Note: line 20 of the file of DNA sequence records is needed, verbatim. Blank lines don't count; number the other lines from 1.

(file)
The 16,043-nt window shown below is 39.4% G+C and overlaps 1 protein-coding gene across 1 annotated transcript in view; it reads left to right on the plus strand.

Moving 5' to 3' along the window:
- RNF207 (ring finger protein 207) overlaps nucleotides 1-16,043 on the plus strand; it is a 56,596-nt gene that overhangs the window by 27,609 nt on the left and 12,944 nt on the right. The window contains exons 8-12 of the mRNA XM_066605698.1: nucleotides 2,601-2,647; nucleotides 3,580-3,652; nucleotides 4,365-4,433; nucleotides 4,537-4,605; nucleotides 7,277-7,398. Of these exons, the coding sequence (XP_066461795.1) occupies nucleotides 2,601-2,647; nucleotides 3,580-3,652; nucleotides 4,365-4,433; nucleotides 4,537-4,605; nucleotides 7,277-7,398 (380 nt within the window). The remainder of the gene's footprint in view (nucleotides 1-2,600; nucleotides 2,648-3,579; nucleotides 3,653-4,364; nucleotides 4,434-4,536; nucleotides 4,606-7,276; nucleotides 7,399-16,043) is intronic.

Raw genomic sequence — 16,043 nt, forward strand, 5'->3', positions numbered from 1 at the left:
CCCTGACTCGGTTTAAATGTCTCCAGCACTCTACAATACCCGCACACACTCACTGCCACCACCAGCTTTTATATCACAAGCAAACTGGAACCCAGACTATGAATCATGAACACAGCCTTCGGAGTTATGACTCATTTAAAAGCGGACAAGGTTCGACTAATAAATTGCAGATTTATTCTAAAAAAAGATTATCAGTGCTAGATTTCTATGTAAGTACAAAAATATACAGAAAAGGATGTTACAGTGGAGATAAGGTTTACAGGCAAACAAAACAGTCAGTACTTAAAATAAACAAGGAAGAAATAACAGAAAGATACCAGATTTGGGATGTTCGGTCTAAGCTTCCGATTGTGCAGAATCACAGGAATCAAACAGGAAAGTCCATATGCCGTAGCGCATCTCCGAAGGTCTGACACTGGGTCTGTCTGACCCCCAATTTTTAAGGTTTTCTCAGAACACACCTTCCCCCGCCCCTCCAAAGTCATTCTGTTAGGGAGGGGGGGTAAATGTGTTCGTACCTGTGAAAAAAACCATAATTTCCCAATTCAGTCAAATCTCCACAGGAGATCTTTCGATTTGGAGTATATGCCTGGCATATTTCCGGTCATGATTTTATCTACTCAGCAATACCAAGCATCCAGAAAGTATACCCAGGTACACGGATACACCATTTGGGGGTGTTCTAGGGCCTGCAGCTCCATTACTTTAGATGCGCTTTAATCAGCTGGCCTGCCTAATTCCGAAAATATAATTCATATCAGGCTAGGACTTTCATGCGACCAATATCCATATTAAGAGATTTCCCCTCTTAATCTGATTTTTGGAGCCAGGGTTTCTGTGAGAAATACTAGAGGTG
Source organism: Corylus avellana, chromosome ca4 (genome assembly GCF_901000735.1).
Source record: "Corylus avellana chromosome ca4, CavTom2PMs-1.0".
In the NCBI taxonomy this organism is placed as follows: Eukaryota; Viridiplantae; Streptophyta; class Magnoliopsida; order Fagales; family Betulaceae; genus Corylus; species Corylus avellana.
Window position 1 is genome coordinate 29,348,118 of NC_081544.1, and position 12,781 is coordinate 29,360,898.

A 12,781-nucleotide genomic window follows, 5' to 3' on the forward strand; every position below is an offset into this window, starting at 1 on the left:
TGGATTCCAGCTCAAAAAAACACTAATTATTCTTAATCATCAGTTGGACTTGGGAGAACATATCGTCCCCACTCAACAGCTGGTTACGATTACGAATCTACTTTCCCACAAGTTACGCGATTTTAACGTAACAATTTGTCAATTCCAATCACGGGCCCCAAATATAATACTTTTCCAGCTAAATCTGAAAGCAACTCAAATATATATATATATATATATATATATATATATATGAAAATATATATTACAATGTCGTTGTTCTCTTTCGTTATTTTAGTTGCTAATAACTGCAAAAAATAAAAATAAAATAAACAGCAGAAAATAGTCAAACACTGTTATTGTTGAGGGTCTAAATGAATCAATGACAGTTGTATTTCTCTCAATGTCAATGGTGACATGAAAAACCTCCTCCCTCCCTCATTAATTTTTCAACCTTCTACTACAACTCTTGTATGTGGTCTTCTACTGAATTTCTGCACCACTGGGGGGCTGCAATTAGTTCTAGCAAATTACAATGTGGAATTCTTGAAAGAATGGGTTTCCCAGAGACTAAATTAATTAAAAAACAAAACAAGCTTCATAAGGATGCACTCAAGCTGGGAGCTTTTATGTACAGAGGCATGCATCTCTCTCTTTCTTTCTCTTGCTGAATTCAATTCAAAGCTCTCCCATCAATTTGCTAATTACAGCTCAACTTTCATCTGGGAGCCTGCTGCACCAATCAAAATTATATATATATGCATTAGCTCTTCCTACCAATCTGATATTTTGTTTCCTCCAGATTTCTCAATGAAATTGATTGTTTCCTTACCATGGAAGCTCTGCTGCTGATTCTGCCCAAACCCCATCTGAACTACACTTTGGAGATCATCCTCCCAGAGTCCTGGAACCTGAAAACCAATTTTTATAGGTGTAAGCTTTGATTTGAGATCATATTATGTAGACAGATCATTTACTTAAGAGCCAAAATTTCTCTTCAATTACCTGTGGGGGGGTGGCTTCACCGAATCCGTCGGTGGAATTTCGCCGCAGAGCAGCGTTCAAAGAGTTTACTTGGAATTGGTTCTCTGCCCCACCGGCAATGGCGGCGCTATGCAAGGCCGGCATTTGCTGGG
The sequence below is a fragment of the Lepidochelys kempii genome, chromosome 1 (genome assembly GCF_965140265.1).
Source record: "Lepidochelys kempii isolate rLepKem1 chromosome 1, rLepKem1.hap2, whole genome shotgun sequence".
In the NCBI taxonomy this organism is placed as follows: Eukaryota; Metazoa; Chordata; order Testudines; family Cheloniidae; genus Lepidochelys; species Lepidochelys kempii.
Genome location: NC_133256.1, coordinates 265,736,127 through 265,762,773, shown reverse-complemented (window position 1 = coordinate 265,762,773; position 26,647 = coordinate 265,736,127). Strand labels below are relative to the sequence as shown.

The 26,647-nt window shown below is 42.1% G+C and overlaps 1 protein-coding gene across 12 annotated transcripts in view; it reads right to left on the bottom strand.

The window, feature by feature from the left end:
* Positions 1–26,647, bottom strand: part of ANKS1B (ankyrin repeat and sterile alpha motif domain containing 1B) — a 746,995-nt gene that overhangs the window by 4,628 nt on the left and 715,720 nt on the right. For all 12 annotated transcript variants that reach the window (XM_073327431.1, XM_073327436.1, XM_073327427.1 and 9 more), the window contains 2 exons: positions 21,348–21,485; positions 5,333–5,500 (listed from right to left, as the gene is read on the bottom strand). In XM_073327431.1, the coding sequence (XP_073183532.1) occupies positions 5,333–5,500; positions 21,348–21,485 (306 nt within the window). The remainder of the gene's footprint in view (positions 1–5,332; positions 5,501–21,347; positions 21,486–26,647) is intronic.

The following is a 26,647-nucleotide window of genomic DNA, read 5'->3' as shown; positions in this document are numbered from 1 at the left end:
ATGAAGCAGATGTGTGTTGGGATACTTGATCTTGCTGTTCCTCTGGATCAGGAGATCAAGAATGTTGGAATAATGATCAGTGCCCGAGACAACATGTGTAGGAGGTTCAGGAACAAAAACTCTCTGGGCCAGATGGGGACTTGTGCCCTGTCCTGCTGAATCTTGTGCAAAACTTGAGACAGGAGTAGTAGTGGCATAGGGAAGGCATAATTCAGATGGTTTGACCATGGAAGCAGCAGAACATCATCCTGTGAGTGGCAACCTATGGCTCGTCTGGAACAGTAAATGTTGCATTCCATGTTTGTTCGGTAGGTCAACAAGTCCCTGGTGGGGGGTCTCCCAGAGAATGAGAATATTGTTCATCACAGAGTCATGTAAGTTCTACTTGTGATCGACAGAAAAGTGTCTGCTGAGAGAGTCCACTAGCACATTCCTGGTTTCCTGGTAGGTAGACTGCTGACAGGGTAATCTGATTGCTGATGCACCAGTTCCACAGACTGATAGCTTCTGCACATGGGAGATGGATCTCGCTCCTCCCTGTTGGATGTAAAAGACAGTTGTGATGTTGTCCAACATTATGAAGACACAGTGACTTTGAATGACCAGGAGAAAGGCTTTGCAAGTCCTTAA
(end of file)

ATGAAGCAGATGTGTGTTGGGATACTTGATCTTGCTGTTCCTCTGGATCAGGAGATCAAGAATGTTGGAATAATGATCAGTGCCCGAGACAACATGTGTAGGAGGTTCAGGAACAAAAACTCTCTGGGCCAGATGGGGACTTGTGCCCTGTCCTGCTGAATCTTGTGCAAAACTTGAGACAGGAGTAGTAGTGGCATAGGGAAGGCATAATTCAGATGGTTTGACCATGGAAGCAGCAGAACATCATCCTGTGAGTGGCAACCTATGGCTCGTCTGGAACAGTAAATGTTGCATTCCATGTTTGTTCGGTAGGTCAACAAGTCCCTGGTGGGGGGTCTCCCAGAGAATGAGAATATTGTTCATCACAGAGTCATGTAAGTTCTACTTGTGATCGACAGAAAAGTGTCTGCTGAGAGAGTCCACTAGCACATTCCTGGTTTCCTGGTAGGTAGACTGCTGACAGGGTAATCTGATTGCTGATGCACCAGTTCCACAGACTGATAGCTTCTGCACATGGGAGATGGATCTCGCTCCTCCCTGTTGGATGTAAAAGACAGTTGTGATGTTGTCCAACATTATGAAGACACAGTGACTTTGAATGACCAGGAGAAAGGCTTTGCAAGTCCTTAA